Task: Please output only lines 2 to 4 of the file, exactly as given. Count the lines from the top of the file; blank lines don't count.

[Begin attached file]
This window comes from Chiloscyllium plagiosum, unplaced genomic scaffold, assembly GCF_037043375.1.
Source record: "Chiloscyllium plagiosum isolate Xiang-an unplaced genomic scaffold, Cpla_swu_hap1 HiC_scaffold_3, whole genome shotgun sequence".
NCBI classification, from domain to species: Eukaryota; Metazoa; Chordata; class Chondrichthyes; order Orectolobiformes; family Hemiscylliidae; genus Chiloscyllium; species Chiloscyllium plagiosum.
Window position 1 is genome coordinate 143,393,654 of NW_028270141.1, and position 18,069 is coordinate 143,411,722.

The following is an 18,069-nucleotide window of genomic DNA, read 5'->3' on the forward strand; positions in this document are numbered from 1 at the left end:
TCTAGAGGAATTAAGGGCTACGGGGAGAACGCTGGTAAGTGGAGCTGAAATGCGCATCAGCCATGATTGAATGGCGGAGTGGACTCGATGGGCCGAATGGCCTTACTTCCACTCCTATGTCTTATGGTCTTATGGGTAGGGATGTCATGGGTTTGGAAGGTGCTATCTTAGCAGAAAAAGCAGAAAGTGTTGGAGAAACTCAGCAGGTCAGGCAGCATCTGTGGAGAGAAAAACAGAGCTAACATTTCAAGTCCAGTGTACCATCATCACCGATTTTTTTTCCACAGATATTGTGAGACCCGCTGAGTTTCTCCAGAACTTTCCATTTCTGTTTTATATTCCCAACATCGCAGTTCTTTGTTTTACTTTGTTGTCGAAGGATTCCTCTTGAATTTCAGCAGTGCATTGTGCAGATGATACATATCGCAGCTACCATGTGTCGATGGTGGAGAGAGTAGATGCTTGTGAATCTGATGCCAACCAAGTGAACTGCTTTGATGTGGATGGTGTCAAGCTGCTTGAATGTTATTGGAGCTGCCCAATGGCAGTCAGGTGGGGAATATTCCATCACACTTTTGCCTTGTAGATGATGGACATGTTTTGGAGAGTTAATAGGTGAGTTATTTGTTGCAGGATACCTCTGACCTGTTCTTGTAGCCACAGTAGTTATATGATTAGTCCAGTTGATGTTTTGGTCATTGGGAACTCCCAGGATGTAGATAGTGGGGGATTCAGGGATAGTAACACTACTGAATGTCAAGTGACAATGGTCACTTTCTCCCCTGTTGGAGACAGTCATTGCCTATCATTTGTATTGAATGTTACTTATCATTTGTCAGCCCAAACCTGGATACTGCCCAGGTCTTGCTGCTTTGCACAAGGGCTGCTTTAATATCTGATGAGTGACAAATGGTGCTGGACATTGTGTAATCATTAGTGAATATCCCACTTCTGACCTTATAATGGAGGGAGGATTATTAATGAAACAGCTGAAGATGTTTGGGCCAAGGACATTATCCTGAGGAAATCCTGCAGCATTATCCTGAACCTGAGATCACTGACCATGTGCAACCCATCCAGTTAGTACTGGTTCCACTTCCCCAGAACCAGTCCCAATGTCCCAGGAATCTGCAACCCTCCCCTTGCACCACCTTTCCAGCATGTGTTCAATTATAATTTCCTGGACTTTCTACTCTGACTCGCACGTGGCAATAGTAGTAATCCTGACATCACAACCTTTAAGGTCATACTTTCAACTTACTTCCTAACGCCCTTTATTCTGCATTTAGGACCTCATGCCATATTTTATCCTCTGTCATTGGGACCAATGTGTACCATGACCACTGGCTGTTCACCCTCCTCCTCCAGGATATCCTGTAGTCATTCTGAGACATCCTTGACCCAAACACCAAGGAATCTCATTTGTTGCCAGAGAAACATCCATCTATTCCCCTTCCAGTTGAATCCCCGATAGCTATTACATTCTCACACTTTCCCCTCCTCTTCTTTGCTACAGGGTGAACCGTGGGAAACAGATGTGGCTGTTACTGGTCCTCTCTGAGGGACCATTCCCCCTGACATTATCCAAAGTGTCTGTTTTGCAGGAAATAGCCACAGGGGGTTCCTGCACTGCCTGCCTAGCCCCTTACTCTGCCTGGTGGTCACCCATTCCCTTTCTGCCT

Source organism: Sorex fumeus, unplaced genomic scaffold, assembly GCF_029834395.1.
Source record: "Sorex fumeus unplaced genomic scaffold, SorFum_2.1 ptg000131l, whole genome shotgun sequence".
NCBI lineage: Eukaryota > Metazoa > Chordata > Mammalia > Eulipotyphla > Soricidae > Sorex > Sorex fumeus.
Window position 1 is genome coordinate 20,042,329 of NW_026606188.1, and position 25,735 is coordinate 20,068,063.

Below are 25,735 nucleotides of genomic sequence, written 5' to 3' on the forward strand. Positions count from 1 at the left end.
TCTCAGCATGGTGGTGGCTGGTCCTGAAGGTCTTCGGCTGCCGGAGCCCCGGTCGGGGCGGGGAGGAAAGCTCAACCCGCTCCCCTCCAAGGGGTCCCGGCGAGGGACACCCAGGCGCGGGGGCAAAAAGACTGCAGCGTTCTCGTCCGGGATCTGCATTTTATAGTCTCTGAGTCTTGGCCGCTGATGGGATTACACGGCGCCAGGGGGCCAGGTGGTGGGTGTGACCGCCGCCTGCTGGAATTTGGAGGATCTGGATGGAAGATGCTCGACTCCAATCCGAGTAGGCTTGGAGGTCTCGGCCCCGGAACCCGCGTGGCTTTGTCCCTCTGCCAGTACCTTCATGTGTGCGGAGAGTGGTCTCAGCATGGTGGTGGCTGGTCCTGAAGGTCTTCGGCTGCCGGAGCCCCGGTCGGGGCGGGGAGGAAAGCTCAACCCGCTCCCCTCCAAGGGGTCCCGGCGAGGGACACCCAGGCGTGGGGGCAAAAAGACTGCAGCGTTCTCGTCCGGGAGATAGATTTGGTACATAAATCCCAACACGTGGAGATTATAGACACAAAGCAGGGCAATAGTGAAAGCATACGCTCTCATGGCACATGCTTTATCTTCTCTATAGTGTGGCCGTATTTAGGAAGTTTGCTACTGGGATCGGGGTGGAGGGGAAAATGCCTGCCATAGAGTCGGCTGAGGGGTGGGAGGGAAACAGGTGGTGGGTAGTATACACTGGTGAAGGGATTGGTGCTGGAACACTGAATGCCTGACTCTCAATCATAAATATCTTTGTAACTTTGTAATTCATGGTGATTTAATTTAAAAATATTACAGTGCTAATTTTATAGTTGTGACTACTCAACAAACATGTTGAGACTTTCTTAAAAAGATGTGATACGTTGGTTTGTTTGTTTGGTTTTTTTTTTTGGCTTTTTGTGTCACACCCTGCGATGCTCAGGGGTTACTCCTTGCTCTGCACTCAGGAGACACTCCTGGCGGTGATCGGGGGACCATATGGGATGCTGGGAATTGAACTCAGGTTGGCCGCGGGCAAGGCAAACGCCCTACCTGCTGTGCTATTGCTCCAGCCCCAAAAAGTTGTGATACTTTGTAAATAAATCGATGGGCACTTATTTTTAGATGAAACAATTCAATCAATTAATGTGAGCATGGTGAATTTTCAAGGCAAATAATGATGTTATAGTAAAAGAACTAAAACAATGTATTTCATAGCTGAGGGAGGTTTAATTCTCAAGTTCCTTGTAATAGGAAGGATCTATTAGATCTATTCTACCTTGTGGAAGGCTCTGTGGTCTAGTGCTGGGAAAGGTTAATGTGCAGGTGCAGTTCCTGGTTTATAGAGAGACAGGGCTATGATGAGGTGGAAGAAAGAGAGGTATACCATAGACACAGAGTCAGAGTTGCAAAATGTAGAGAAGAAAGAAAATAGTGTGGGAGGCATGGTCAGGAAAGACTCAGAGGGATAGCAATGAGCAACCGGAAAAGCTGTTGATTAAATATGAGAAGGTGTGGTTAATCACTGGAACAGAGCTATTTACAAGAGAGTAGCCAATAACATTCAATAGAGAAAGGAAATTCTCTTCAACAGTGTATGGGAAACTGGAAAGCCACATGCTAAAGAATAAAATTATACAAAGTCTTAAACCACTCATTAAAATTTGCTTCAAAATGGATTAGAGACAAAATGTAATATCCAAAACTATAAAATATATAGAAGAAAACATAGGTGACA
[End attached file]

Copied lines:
Source record: "Chiloscyllium plagiosum isolate Xiang-an unplaced genomic scaffold, Cpla_swu_hap1 HiC_scaffold_3, whole genome shotgun sequence".
NCBI classification, from domain to species: Eukaryota; Metazoa; Chordata; class Chondrichthyes; order Orectolobiformes; family Hemiscylliidae; genus Chiloscyllium; species Chiloscyllium plagiosum.
Window position 1 is genome coordinate 143,393,654 of NW_028270141.1, and position 18,069 is coordinate 143,411,722.